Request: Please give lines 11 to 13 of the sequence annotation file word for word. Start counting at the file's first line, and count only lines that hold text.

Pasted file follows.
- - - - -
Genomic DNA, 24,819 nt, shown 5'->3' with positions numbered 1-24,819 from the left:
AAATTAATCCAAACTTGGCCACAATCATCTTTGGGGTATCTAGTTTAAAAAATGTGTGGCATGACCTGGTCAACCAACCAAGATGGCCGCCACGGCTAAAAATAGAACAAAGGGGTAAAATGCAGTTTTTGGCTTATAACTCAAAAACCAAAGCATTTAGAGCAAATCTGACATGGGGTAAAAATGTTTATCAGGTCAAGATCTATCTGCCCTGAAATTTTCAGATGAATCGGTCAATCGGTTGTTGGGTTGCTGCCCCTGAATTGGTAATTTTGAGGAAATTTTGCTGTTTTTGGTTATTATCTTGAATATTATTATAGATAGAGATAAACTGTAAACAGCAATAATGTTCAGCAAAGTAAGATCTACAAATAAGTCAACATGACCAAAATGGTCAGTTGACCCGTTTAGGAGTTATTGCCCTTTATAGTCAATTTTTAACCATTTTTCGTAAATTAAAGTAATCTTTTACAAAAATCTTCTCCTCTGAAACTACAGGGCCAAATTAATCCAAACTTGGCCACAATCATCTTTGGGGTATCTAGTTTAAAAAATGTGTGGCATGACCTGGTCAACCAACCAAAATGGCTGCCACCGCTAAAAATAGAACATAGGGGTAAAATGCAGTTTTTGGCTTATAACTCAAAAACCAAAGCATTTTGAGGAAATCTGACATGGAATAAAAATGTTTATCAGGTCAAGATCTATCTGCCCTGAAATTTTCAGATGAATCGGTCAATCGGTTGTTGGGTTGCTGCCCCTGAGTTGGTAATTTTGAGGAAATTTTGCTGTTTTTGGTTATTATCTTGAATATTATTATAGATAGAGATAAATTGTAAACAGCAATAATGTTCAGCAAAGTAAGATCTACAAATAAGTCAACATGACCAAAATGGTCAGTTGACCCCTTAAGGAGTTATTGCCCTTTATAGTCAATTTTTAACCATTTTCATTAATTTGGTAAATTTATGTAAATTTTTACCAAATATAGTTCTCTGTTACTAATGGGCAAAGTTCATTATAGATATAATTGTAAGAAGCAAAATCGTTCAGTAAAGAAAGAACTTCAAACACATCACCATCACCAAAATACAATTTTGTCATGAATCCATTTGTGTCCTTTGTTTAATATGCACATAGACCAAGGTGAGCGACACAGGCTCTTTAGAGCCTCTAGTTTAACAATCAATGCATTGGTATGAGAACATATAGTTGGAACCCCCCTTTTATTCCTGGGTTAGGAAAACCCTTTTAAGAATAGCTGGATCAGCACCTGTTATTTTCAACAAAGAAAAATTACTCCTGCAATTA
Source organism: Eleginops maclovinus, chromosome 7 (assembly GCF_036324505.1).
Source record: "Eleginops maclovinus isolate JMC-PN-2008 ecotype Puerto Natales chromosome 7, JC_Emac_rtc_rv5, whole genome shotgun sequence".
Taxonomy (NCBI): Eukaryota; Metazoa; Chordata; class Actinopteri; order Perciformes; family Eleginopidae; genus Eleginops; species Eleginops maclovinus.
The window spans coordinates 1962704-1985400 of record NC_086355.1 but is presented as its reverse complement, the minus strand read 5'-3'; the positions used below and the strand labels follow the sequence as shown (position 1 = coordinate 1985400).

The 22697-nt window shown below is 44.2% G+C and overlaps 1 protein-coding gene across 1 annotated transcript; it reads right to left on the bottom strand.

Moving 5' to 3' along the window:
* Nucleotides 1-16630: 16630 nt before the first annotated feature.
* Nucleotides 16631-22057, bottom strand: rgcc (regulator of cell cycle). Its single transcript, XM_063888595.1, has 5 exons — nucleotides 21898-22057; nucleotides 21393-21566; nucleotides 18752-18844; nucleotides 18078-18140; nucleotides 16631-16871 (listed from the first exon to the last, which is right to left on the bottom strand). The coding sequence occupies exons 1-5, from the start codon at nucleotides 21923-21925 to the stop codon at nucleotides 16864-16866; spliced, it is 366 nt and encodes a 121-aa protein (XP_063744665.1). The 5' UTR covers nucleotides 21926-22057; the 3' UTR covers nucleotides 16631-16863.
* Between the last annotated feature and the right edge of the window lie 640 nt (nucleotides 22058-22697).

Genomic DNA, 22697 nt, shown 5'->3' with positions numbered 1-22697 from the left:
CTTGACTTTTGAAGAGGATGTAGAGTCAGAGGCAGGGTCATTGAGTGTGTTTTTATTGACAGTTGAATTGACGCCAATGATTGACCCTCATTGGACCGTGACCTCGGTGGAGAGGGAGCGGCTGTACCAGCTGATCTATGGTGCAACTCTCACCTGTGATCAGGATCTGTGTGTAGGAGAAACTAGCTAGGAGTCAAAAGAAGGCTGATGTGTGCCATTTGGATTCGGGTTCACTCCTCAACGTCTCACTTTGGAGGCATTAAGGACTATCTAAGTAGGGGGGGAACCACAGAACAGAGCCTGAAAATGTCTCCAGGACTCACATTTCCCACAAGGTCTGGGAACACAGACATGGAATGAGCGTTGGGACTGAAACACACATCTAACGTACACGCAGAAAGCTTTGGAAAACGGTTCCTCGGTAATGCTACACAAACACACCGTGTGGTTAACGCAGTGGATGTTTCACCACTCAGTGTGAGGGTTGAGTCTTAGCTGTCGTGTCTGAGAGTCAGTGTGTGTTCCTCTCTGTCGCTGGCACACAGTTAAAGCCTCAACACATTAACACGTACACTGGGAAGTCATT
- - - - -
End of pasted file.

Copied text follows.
* Between the last annotated feature and the right edge of the window lie 640 nt (nucleotides 22058-22697).

Genomic DNA, 22697 nt, shown 5'->3' with positions numbered 1-22697 from the left:
CTTGACTTTTGAAGAGGATGTAGAGTCAGAGGCAGGGTCATTGAGTGTGTTTTTATTGACAGTTGAATTGACGCCAATGATTGACCCTCATTGGACCGTGACCTCGGTGGAGAGGGAGCGGCTGTACCAGCTGATCTATGGTGCAACTCTCACCTGTGATCAGGATCTGTGTGTAGGAGAAACTAGCTAGGAGTCAAAAGAAGGCTGATGTGTGCCATTTGGATTCGGGTTCACTCCTCAACGTCTCACTTTGGAGGCATTAAGGACTATCTAAGTAGGGGGGGAACCACAGAACAGAGCCTGAAAATGTCTCCAGGACTCACATTTCCCACAAGGTCTGGGAACACAGACATGGAATGAGCGTTGGGACTGAAACACACATCTAACGTACACGCAGAAAGCTTTGGAAAACGGTTCCTCGGTAATGCTACACAAACACACCGTGTGGTTAACGCAGTGGATGTTTCACCACTCAGTGTGAGGGTTGAGTCTTAGCTGTCGTGTCTGAGAGTCAGTGTGTGTTCCTCTCTGTCGCTGGCACACAGTTAAAGCCTCAACACATTAACACGTACACTGGGAAGTCATT